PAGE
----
Luggage and Bags

Versatile FUGU luggage expands from suitcase to large boxy roller

People love buying souvenirs when they travel. Bringing home gifts for friends and even items for yourself are great ways to remember your trip. Sometimes, though, it’s hard to remember that you can’t come back with more than you went with unless you have a bigger bag.

That’s where FUGU comes in. This suitcase looks like an average-sized rolling carry on bag. However, it zips out and more than doubles in size. In one step, this bag transforms from the maximum carry on bag size to the maximum checked bag size. This way, you can take home a lot more than you started out with if you’d like. FUGU also boasts utility as a table. When stood up, the top zips off to reveal a hard surface that you can use for a variety of things. It also comes with a removable laptop case for all those business trips you may have to take. In addition, FUGU saves space in your home. Most large suitcases are bulky and take up a lot of room, but not FUGU. Depending on what backers vote, FUGU will come in four different colors, still to be determined.

This beefed up bag is a great concept, to be sure. The space-saving aspect of the suitcase makes it great for anyone with limited storage. Otherwise, FUGU really only makes sense in a situation where one would bring back a lot of stuff from a trip. Backers can get their very own for a donation of $295 by August 2015, provided the Kickstarter campaign hits its goal of $50,000.


SeatSnoozer holds heads still to help nodding off in planes

SeatSnoozerMost people will admit that trying to sleep on a plane is nearly impossible. The creators of SeatSnoozer were no exception. So after a particularly bad flight and during the course of several beers at the bar, they began working on a solution. It says something that this is actually one of the less ridiculous looking plane sleep aids we’ve seen. Plus, it can be used with headphones. Plane engines (and sometimes the cabin) are noisy. So listening to music can be relaxing, help a person to fall asleep faster, and stay asleep longer. At an early bird special of $23 plus a bit if your dignity, it will likely be a worthwhile investment for those who travel frequently. Expected delivery is October 2014.

Cell Phone Accessories

Paper Standmio smartphone mount makes coach more entertaining

IStandmionflight entertainment often leaves much to be desired. Those with smartphones will often opt out of watching Spiderman 3 for the eighth time in the air and instead watch something on their own device, but holding a phone during a long flight isn’t comfortable. Standmio is a cardboard stand designed to hold your smartphone up. It folds into tray tables, car seat headrests or acts as a simple stand anywhere. Standmio comes with several different odd design options like a picture of a woman or crabs on a beach. This product costs backers only $3, making it a no-brainer. This phone stand hopes to raise $3,750 on Indiegogo.

Connected Objects

PowerUp 3.0 turns your smartphone into a paper airplane pilot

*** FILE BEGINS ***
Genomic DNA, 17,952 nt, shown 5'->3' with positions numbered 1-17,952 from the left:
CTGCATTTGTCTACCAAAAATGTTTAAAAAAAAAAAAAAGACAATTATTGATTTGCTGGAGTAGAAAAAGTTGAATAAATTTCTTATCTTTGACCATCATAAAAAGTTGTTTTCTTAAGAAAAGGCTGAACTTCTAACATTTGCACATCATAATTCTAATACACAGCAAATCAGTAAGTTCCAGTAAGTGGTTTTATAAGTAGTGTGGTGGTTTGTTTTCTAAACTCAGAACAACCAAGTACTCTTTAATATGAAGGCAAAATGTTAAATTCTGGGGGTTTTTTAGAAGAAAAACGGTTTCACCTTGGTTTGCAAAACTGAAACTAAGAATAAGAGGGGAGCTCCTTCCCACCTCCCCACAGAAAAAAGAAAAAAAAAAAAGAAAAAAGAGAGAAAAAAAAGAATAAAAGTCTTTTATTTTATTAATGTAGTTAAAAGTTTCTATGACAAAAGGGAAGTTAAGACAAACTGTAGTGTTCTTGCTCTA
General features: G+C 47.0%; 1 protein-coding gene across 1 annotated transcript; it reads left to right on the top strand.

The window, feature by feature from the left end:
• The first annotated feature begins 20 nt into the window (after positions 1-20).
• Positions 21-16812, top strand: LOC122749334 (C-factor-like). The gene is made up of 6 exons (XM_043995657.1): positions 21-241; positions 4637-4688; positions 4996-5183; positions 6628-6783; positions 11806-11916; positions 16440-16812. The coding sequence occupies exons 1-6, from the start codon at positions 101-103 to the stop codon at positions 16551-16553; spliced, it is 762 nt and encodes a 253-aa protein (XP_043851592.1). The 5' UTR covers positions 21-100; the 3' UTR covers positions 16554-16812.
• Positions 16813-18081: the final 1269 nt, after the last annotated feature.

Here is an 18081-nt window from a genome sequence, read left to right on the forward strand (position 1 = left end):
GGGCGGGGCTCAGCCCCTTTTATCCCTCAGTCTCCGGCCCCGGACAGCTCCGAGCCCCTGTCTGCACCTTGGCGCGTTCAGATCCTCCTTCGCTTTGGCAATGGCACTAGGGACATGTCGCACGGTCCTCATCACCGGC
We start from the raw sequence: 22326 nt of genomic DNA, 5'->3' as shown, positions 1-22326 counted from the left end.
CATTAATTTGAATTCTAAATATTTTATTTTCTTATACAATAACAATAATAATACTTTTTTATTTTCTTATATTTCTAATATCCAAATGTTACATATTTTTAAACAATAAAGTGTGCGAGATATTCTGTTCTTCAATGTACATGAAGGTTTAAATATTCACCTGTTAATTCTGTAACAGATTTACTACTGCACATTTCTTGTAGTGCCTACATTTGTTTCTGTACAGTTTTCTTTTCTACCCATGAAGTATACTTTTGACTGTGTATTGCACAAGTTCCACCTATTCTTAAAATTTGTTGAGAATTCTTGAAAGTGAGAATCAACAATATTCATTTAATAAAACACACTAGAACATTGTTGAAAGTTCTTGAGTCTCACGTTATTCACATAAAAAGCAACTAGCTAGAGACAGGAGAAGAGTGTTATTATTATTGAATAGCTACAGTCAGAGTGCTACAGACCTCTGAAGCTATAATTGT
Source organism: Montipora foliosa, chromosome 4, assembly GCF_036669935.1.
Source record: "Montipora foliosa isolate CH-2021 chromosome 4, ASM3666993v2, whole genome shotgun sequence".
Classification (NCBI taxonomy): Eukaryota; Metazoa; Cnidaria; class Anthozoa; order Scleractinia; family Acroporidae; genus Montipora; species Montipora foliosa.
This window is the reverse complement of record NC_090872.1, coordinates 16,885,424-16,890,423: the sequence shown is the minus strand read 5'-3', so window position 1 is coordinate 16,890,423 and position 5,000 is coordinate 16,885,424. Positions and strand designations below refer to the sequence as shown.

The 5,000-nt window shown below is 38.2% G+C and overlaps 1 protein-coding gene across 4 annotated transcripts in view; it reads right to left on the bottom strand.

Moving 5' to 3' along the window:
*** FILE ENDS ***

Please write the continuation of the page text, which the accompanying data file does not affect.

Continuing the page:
The Premise. Paper airplanes are great fun, but no matter how good you are at folding them, there’s only so far they’ll go. Furthermore, it can take a great deal of effort and practice to control them with any degree of accuracy.

The Product. PowerUp 3.0 is a battery-powered, lightweight transceiver, control module, propeller, and rudder mounted on a carbon fiber frame designed to resist crash damage. The idea is to clip it to your paper plane (you provide the paper and mad folding skillz) and let it soar around as you control it with the iOS or Android app. The lithium polymer battery charges via micro USB connector, just like a phone. PowerUp 3.0 uses low-power Bluetooth wireless technology, enabling control from up to about half a football field away.

The Pitch. PowerUp 3.0’s campaign is worthy of such a fun product. The humorous pitch video explains how the PowerUp 3.0 came about as the result of a challenge to build upon Shai Goitein’s earlier experiments with propellers for paper airplanes. The 3.0 version of the paper airplane module makes things “magicaler” and Shai needs 50,000 of your “magic beans” to bring it to market. The campaign page also goes into more depth on the device’s specifications. shows some impressive raw flight footage, presents a closeup of the iPhone control app and highlights some inspired suggestions for paper airplane designs. The enticing stretch goals include an Android client at $150,000 raised, the ability to control two modules on one plane from a smartphone at $800,000 raised, the ability to have dogfights via proximity sensing at $1 million raised, and plane-mounted video capture at $2 million raised.

The Perks. While even $5 an actual paper airplane signed by the designer. At $30 and up, backers get a PowerUp 3.0 control module due in May 2014. Bonuses include an extra battery pack, extra control module, wall adapter, pilot hat, even a personalized flight jacket as the donation levels climb.

The Potential. Paper airplanes are the great toy equalizer, easy and accessible at their most basic, and this looks like a fun (and still affordable) way to extend the idea. The PowerUp 3.0 fits nicely between the paper airplane alone and model planes that need lots more talent or energy to build, or lots more money to buy. It’s also a great way to get a kid interested in model planes, but let’s be real. This is for the kid or the geek in all of us.